Orioles’ trade approach and more on Lucas and Rogers

The Winter Meetings that officially begin Monday in San Diego are going to be filled with the usual trade and free agent rumors that flood the hotel lobby and cause sportswriters to nearly spill their Starbucks while rushing to get confirmation.

Here’s what you need to remember about the Orioles: Whatever deals are discussed with rival executives most likely will involve lower-level minor leaguers.

I wrote about the Orioles’ acquisition aim at the July deadline, how it wasn’t an aberration that they sought two Rookie-level Dominican Summer League teenagers from the Red Sox in exchange for veteran pitcher Andrew Cashner. The industry buzz included how they were scouting players in the Dominican and at the short-season and low Single-A levels.

Improve the depth down below and keep pushing the prospects up the ladder.

Cashner represented the only major league trade consummated until Monday night, when executive vice president/general manager Mike Elias sent infielder Jonathan Villar and his scary salary projection to the Marlins for pitcher Easton Lucas - a 14th round draft pick in 2019 who made 12 of his 13 appearances in the short-season Single-A New York-Penn League.

It’s smart to bookmark minorleaguebaseball.com and sharpen your Google search skills.

martin-richie-off-balance-throw-black-fenway-sidebar.jpgHere’s the possible exception: There are middle infield holes to be plugged with Villar’s exit and Richie Martin’s uncertain post-Rule 5 status. The Orioles could explore the trade market for solutions.

They’re more likely to go the minor league free agent route to improve their outfield and corner infield depth. They already signed Mason Williams as insurance behind center fielder Austin Hays.

The fourth catcher also figures to arrive on a minor league deal, with Elias checking the list of non-tenders. He’s already engaged in talks.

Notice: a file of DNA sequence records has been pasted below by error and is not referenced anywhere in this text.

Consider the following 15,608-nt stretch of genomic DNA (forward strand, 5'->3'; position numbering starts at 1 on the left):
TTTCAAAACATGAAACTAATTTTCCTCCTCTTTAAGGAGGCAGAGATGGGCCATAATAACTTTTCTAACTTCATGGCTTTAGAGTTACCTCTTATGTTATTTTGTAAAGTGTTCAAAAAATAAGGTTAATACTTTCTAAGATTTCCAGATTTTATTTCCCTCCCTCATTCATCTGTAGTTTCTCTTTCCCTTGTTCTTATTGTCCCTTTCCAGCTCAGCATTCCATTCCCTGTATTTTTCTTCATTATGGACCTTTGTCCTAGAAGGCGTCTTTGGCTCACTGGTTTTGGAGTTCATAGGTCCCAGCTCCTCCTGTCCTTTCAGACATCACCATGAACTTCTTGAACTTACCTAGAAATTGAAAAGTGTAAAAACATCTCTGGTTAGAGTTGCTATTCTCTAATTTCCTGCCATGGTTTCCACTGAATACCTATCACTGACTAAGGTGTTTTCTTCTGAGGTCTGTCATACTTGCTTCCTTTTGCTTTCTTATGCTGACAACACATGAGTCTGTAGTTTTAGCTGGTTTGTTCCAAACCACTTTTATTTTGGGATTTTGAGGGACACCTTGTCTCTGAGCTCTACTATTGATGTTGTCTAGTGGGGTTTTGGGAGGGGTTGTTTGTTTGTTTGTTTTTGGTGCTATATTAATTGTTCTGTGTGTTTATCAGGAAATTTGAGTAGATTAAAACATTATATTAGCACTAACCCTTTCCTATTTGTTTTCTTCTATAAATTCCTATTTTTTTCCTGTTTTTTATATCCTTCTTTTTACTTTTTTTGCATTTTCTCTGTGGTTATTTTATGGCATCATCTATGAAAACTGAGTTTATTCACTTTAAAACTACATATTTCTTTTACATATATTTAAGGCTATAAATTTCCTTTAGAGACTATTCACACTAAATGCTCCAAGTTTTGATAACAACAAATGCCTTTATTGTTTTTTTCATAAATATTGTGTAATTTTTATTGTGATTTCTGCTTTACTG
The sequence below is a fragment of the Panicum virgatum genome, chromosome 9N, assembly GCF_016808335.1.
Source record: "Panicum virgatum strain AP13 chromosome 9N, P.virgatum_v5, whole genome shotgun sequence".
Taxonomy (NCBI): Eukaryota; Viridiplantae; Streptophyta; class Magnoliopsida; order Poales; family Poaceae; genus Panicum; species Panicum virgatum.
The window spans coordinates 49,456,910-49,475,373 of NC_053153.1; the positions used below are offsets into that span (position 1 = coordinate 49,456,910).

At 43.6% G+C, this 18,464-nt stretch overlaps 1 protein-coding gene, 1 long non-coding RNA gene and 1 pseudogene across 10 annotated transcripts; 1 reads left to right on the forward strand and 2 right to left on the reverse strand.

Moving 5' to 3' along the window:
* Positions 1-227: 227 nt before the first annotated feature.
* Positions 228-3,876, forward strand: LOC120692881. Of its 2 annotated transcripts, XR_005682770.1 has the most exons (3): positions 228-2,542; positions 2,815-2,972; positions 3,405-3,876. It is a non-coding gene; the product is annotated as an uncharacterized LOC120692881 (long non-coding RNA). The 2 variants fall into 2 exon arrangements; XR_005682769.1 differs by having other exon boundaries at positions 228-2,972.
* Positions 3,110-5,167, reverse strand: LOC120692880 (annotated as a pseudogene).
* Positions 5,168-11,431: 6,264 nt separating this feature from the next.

* Lucas doesn’t have much of a professional track record with only 13 appearances this year, but the early returns show that he’s more of a flyball pitcher with only a 21 percent groundball rate in the New York-Penn League. His fastball averaged 88 mph.

As long as I’m shopping in the small sample size aisle, Lucas registered a 0.96 ERA against left-handed hitters in 9 1/3 innings and a 5.24 ERA against right-handers in 22 1/3. It’s important that Lucas is able to develop his changeup.

Lucas walked 16 batters and struck out 71 in 76 2/3 innings as a senior at Pepperdine. He walked nine and struck out 41 in 34 2/3 innings in his first professional season.

A scout from outside the organization envisions Lucas moving to the bullpen, but the Orioles want to try developing him first as a starter. The scout and Elias agree that Lucas would be slotted in the back end of the rotation.

“I don’t think they got fair value for Villar,” the scout said, “but I’m sure he’s been out there for a while. Everybody knows he’s been available. They’ve been trying to move him.

“It’s too early. In any trade, it always takes three to five years to really evaluate it.”

The Marlins could keep Villar for half a season and move him at the deadline, though the Orioles had no luck earlier this year and he’d be a rental.

* If it takes a village to raise a child, the same must be true of rehabbing an injured pitcher.

I posted a story Sunday about Josh Rogers’ second Tommy John procedure and how he’s aiming to pitch next year, though it might be in the low minors depending on his recovery. He’s got a team that’s working to get him back with the major league club.

Dr. Keith Meister performed the latest surgery in Arlington, Texas, and Rogers has returned to his alma mater, the University of Louisville, to undergo the rehab process.

Physical therapists Pat Hassell and Zach Farrel are included in the group that’s eventually going to get Rogers back on a mound, but the left-hander also is working with Orioles minor league medical coordinator Dave Walker and head athletic trainer Brian Ebel. And there’s a third physical therapist involved, Kyle Corrick, who was hired by the club last year as rehab coordinator.

Walker tends to reside behind the scenes due to his placement in Sarasota, Fla., though his contributions rank among the most important in the organization. And Corrick is pushed further back, but I’ve heard him described as “a great asset” and one of the smartest hires made in recent years.

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